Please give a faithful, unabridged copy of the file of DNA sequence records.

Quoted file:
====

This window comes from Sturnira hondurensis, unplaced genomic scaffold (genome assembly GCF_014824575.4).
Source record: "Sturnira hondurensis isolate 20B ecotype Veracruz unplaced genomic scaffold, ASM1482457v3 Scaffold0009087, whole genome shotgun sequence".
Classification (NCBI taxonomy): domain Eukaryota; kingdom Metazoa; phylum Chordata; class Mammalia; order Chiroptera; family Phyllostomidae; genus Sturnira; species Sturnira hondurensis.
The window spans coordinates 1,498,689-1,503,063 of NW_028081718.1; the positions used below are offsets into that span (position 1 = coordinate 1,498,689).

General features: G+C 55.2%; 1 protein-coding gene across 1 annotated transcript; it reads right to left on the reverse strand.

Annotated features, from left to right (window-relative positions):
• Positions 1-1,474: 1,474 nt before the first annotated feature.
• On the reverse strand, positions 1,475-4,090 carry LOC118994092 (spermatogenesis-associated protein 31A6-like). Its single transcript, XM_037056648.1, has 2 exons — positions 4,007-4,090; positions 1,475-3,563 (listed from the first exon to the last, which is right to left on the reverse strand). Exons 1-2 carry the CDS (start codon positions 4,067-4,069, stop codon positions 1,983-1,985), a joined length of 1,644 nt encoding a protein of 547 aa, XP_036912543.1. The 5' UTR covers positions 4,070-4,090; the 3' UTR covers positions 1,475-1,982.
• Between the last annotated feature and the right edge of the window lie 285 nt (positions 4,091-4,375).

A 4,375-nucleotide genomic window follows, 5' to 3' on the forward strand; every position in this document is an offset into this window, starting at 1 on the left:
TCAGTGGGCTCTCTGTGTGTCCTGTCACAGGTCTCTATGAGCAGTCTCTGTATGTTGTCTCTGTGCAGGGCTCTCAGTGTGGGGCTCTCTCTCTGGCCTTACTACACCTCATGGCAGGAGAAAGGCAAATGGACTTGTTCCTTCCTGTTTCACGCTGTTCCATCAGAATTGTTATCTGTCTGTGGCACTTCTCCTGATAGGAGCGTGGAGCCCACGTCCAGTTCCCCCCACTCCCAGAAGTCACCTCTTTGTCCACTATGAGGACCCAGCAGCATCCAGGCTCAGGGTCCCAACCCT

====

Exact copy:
This window comes from Sturnira hondurensis, unplaced genomic scaffold (genome assembly GCF_014824575.4).
Source record: "Sturnira hondurensis isolate 20B ecotype Veracruz unplaced genomic scaffold, ASM1482457v3 Scaffold0009087, whole genome shotgun sequence".
Classification (NCBI taxonomy): domain Eukaryota; kingdom Metazoa; phylum Chordata; class Mammalia; order Chiroptera; family Phyllostomidae; genus Sturnira; species Sturnira hondurensis.
The window spans coordinates 1,498,689-1,503,063 of NW_028081718.1; the positions used below are offsets into that span (position 1 = coordinate 1,498,689).

General features: G+C 55.2%; 1 protein-coding gene across 1 annotated transcript; it reads right to left on the reverse strand.

Annotated features, from left to right (window-relative positions):
• Positions 1-1,474: 1,474 nt before the first annotated feature.
• On the reverse strand, positions 1,475-4,090 carry LOC118994092 (spermatogenesis-associated protein 31A6-like). Its single transcript, XM_037056648.1, has 2 exons — positions 4,007-4,090; positions 1,475-3,563 (listed from the first exon to the last, which is right to left on the reverse strand). Exons 1-2 carry the CDS (start codon positions 4,067-4,069, stop codon positions 1,983-1,985), a joined length of 1,644 nt encoding a protein of 547 aa, XP_036912543.1. The 5' UTR covers positions 4,070-4,090; the 3' UTR covers positions 1,475-1,982.
• Between the last annotated feature and the right edge of the window lie 285 nt (positions 4,091-4,375).

A 4,375-nucleotide genomic window follows, 5' to 3' on the forward strand; every position in this document is an offset into this window, starting at 1 on the left:
TCAGTGGGCTCTCTGTGTGTCCTGTCACAGGTCTCTATGAGCAGTCTCTGTATGTTGTCTCTGTGCAGGGCTCTCAGTGTGGGGCTCTCTCTCTGGCCTTACTACACCTCATGGCAGGAGAAAGGCAAATGGACTTGTTCCTTCCTGTTTCACGCTGTTCCATCAGAATTGTTATCTGTCTGTGGCACTTCTCCTGATAGGAGCGTGGAGCCCACGTCCAGTTCCCCCCACTCCCAGAAGTCACCTCTTTGTCCACTATGAGGACCCAGCAGCATCCAGGCTCAGGGTCCCAACCCT